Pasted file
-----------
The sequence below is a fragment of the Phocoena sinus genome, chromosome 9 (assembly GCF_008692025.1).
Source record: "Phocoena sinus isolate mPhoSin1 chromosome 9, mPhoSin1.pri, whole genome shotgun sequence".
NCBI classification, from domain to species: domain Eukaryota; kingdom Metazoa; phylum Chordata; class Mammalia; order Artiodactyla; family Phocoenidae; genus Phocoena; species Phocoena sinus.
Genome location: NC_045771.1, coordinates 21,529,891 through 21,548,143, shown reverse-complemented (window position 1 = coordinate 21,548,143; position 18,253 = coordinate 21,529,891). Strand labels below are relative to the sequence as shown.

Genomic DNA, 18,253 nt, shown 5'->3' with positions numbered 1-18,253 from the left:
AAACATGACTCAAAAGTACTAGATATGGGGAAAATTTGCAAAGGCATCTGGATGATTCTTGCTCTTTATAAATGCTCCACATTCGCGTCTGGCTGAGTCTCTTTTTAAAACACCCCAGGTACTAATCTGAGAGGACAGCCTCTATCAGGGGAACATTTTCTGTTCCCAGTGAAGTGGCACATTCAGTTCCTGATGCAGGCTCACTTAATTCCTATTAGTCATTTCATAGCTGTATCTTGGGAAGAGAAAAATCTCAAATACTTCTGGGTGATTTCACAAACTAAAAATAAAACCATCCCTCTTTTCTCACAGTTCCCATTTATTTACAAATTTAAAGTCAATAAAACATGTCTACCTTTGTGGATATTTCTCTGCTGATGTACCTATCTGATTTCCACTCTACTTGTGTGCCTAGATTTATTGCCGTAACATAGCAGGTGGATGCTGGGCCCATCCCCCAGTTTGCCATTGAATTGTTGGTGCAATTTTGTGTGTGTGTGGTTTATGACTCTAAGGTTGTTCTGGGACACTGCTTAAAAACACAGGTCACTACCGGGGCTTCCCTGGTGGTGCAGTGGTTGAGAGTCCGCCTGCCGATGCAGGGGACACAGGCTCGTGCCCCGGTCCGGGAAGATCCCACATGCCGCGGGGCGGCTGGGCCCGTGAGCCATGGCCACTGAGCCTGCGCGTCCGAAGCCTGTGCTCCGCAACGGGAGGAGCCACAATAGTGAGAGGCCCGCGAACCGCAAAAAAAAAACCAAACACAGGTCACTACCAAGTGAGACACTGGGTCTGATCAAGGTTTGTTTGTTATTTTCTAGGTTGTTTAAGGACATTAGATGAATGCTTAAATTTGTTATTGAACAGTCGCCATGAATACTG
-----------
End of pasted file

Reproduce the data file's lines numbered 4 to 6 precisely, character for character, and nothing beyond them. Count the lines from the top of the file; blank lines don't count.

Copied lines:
Genome location: NC_045771.1, coordinates 21,529,891 through 21,548,143, shown reverse-complemented (window position 1 = coordinate 21,548,143; position 18,253 = coordinate 21,529,891). Strand labels below are relative to the sequence as shown.

Genomic DNA, 18,253 nt, shown 5'->3' with positions numbered 1-18,253 from the left:
AAACATGACTCAAAAGTACTAGATATGGGGAAAATTTGCAAAGGCATCTGGATGATTCTTGCTCTTTATAAATGCTCCACATTCGCGTCTGGCTGAGTCTCTTTTTAAAACACCCCAGGTACTAATCTGAGAGGACAGCCTCTATCAGGGGAACATTTTCTGTTCCCAGTGAAGTGGCACATTCAGTTCCTGATGCAGGCTCACTTAATTCCTATTAGTCATTTCATAGCTGTATCTTGGGAAGAGAAAAATCTCAAATACTTCTGGGTGATTTCACAAACTAAAAATAAAACCATCCCTCTTTTCTCACAGTTCCCATTTATTTACAAATTTAAAGTCAATAAAACATGTCTACCTTTGTGGATATTTCTCTGCTGATGTACCTATCTGATTTCCACTCTACTTGTGTGCCTAGATTTATTGCCGTAACATAGCAGGTGGATGCTGGGCCCATCCCCCAGTTTGCCATTGAATTGTTGGTGCAATTTTGTGTGTGTGTGGTTTATGACTCTAAGGTTGTTCTGGGACACTGCTTAAAAACACAGGTCACTACCGGGGCTTCCCTGGTGGTGCAGTGGTTGAGAGTCCGCCTGCCGATGCAGGGGACACAGGCTCGTGCCCCGGTCCGGGAAGATCCCACATGCCGCGGGGCGGCTGGGCCCGTGAGCCATGGCCACTGAGCCTGCGCGTCCGAAGCCTGTGCTCCGCAACGGGAGGAGCCACAATAGTGAGAGGCCCGCGAACCGCAAAAAAAAAACCAAACACAGGTCACTACCAAGTGAGACACTGGGTCTGATCAAGGTTTGTTTGTTATTTTCTAGGTTGTTTAAGGACATTAGATGAATGCTTAAATTTGTTATTGAACAGTCGCCATGAATACTG